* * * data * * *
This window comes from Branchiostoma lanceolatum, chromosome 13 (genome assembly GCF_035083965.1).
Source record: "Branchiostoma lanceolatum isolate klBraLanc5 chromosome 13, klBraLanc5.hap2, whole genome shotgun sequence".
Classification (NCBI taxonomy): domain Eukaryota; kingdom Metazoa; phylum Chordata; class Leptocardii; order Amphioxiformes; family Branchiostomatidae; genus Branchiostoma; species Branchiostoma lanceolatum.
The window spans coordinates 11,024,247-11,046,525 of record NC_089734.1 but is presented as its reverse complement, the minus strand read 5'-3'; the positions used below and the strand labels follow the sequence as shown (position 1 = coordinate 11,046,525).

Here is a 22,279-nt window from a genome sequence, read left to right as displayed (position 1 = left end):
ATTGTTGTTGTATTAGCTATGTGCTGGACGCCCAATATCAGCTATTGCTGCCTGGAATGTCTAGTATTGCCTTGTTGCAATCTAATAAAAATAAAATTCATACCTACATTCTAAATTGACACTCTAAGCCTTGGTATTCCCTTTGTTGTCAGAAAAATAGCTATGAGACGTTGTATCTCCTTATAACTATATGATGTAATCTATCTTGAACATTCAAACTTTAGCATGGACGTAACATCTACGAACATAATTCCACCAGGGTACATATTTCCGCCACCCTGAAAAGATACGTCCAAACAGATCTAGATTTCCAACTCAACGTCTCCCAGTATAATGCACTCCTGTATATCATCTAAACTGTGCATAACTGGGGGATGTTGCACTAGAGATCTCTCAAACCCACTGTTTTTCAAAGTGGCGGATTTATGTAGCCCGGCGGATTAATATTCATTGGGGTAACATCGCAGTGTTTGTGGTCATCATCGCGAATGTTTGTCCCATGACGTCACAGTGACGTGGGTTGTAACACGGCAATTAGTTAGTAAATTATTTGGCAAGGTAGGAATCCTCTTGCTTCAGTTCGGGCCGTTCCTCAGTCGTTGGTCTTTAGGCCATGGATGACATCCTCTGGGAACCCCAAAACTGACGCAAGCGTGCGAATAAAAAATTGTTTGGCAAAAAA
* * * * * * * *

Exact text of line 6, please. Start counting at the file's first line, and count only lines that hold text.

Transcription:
ATTGTTGTTGTATTAGCTATGTGCTGGACGCCCAATATCAGCTATTGCTGCCTGGAATGTCTAGTATTGCCTTGTTGCAATCTAATAAAAATAAAATTCATACCTACATTCTAAATTGACACTCTAAGCCTTGGTATTCCCTTTGTTGTCAGAAAAATAGCTATGAGACGTTGTATCTCCTTATAACTATATGATGTAATCTATCTTGAACATTCAAACTTTAGCATGGACGTAACATCTACGAACATAATTCCACCAGGGTACATATTTCCGCCACCCTGAAAAGATACGTCCAAACAGATCTAGATTTCCAACTCAACGTCTCCCAGTATAATGCACTCCTGTATATCATCTAAACTGTGCATAACTGGGGGATGTTGCACTAGAGATCTCTCAAACCCACTGTTTTTCAAAGTGGCGGATTTATGTAGCCCGGCGGATTAATATTCATTGGGGTAACATCGCAGTGTTTGTGGTCATCATCGCGAATGTTTGTCCCATGACGTCACAGTGACGTGGGTTGTAACACGGCAATTAGTTAGTAAATTATTTGGCAAGGTAGGAATCCTCTTGCTTCAGTTCGGGCCGTTCCTCAGTCGTTGGTCTTTAGGCCATGGATGACATCCTCTGGGAACCCCAAAACTGACGCAAGCGTGCGAATAAAAAATTGTTTGGCAAAAAA